Have Fun While Giving Back With These Creative Ideas for Canned-Food Drives

It’s probably not surprising that getting organized was a popular New Year’s resolution for 2017. But simply “being a better person” tops many lists too.

If those two goals are among your resolutions, here’s an idea – you can organize your kitchen cabinets and help others by spearheading a community canned food drive.

And since it’s a new year, why not try a new type of canned food drive? Here are some ideas for something more fun and festive than the usual “put your canned-food donations here” box at the office.

Organize a neighborhood pantry cleanout

You’re not the only one who wants to get organized. Your neighbor likely does, too.

Consider dropping off paper grocery bags, perhaps decorated in some way to grab attention, on your neighbors’ front porches. In an attached letter, explain that you want to help them clear their cupboards of extra canned goods, which you’ll then drive over to a local food bank. Tell them that you’ll collect the bags on a certain day and that they can leave the goods on the porch if they’re not home.

In the letter, remind your neighbors that dented cans are perfectly safe and acceptable donations. “Some folks say they don’t want to give [people] dented cans because it will hurt their self-esteem,” says Cynthia D. Kirkhart, executive director of the Facing Hunger Foodbank in Huntington, West Virginia. “That’s kind, but the goal is to feed people, and dented cans are perfectly safe.”

In fact, Kirkhart says cans are preferable to plastic cups and pouches of food. “Those break and leak, especially in backpacks,” she says. “Kids love cans with pop tops. They can open them without a can opener at school.”

Hold a “Soup-er” hero drive

For the past few years, Kirkhart and volunteers from the Junior League of Huntington have spent a few hours every Saturday in January collecting canned goods, especially soup, outside of local businesses such as Wal-Mart and Kroger. To get the attention of passersby, some volunteers dress up as superheroes like Batman. “When parents saw we were doing this on social media, they brought their kids dressed up in costumes to pose with the superheroes,” Kirkhart says.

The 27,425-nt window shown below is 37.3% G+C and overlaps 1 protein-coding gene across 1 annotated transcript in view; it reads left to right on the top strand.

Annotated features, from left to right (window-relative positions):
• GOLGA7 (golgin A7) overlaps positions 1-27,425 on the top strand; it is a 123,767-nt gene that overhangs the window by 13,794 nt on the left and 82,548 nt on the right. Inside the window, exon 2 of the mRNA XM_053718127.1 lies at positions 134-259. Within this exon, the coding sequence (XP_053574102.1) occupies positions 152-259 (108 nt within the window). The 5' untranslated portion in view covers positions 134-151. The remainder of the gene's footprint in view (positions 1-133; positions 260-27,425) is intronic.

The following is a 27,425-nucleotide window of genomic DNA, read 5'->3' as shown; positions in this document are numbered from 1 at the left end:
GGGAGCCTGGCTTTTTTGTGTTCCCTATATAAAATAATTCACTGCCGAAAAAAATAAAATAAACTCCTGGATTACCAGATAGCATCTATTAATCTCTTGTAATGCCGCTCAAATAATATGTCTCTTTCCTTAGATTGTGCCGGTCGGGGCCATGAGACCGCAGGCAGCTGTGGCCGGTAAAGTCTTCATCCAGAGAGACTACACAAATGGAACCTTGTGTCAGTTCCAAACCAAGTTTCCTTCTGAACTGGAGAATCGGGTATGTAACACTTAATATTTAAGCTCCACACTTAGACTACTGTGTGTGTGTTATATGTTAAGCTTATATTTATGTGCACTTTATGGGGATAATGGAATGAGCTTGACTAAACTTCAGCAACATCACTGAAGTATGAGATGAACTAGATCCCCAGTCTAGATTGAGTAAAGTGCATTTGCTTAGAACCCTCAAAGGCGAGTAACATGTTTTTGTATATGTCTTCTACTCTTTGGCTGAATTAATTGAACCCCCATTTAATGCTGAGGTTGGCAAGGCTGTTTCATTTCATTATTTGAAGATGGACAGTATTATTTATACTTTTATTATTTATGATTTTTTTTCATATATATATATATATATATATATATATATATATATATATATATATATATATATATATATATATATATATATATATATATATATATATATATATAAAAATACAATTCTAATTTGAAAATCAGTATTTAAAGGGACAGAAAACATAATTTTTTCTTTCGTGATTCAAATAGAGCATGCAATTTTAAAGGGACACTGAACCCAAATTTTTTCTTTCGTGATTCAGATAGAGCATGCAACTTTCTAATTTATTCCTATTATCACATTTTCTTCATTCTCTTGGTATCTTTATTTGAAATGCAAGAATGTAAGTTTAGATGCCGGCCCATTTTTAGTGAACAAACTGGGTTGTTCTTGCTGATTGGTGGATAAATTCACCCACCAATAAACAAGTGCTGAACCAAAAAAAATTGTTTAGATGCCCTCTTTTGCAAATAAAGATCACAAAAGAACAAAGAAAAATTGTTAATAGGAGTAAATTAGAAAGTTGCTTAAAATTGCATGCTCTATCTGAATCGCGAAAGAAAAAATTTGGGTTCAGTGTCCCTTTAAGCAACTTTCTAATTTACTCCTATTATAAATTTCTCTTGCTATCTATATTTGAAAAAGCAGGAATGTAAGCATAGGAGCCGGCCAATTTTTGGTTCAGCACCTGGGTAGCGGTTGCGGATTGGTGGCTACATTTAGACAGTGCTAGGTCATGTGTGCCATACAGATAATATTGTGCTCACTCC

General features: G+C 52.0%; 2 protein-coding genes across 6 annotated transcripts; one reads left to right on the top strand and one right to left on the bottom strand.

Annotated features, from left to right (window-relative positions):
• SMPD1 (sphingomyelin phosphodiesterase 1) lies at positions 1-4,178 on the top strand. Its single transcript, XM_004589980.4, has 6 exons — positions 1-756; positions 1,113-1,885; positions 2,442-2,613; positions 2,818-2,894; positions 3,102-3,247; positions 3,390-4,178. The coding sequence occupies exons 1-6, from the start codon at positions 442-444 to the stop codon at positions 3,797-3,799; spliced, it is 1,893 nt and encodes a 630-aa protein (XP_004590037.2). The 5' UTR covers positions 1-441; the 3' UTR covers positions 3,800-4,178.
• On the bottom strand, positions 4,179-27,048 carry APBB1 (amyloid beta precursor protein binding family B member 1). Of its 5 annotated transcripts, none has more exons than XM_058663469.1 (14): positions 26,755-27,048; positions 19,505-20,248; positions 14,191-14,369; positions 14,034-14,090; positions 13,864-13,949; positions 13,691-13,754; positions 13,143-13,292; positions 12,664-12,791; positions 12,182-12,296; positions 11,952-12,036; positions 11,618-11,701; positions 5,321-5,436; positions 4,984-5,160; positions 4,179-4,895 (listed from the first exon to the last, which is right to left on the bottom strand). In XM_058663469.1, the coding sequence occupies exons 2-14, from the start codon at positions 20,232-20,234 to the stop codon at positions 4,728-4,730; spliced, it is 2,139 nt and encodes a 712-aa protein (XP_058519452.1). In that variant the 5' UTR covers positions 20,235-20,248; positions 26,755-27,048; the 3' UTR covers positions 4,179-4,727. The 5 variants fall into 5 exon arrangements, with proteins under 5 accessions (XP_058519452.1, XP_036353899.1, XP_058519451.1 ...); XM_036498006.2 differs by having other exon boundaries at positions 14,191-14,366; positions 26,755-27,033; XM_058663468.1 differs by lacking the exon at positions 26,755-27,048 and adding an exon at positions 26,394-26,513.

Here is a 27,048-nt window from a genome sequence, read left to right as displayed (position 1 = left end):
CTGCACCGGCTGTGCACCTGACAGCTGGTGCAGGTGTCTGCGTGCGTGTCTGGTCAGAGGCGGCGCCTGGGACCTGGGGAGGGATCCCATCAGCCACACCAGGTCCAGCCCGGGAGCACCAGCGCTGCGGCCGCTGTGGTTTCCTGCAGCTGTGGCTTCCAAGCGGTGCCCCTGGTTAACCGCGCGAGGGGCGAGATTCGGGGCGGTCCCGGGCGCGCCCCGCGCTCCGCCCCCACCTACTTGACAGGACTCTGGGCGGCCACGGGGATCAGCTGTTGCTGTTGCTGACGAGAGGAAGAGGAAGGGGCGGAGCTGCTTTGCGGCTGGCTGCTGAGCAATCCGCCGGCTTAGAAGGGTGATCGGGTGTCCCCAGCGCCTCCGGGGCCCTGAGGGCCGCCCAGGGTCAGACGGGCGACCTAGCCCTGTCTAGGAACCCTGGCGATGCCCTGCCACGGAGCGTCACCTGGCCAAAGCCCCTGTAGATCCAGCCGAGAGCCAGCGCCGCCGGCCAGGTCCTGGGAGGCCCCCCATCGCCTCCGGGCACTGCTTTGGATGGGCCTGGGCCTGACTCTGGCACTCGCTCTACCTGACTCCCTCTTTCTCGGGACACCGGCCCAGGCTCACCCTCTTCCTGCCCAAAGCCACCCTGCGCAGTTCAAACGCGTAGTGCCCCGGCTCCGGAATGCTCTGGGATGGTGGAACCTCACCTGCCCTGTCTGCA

Each do-gooder also received a flier listing other locations where they could drop off canned goods throughout the month. Last year, the group collected over 61,000 cans of soup during the drive. This year, their goal is to collect 70,000 cans.

“If you want to get attention these days, you have to be creative,” Kirkhart says.

Start a food fight

Like many towns across the United States, Huntington is home to two high schools that have a friendly rivalry. Kirkhart decided to take advantage of the competition during the basketball season by organizing a competition over a few weeks to see which team could collect the most canned goods from students at their schools.

The winning team was rewarded with the cans from both schools and then gave half to the Facing Hunger food bank. The other half went to their school’s own food pantry.

“Many of the students didn’t even realize their schools had food pantries for fellow students in need,” Kirkhart says.

To get students really motivated to bring in canned food, the winners were allowed to punish the losers with “pies of shame.”

“We didn’t let the winners throw pies at the losers,” Kirkhart says. “We just had the losing team bend down and stick their faces into the pies.”

To make the competition fair between schools of different sizes, Kirkhart suggests dividing the total number of cans collected from each school by the number of students in that school. The result will be the average number of cans collected per student.

An added bonus to organizing an event like this? It helps participating students grow into caring adults. “This kind of idea really gets students involved,” Kirkhart says. “First they want to donate, then later on they often want to volunteer.”

You can find other creative canned food drive ideas on the Facing Hunger website.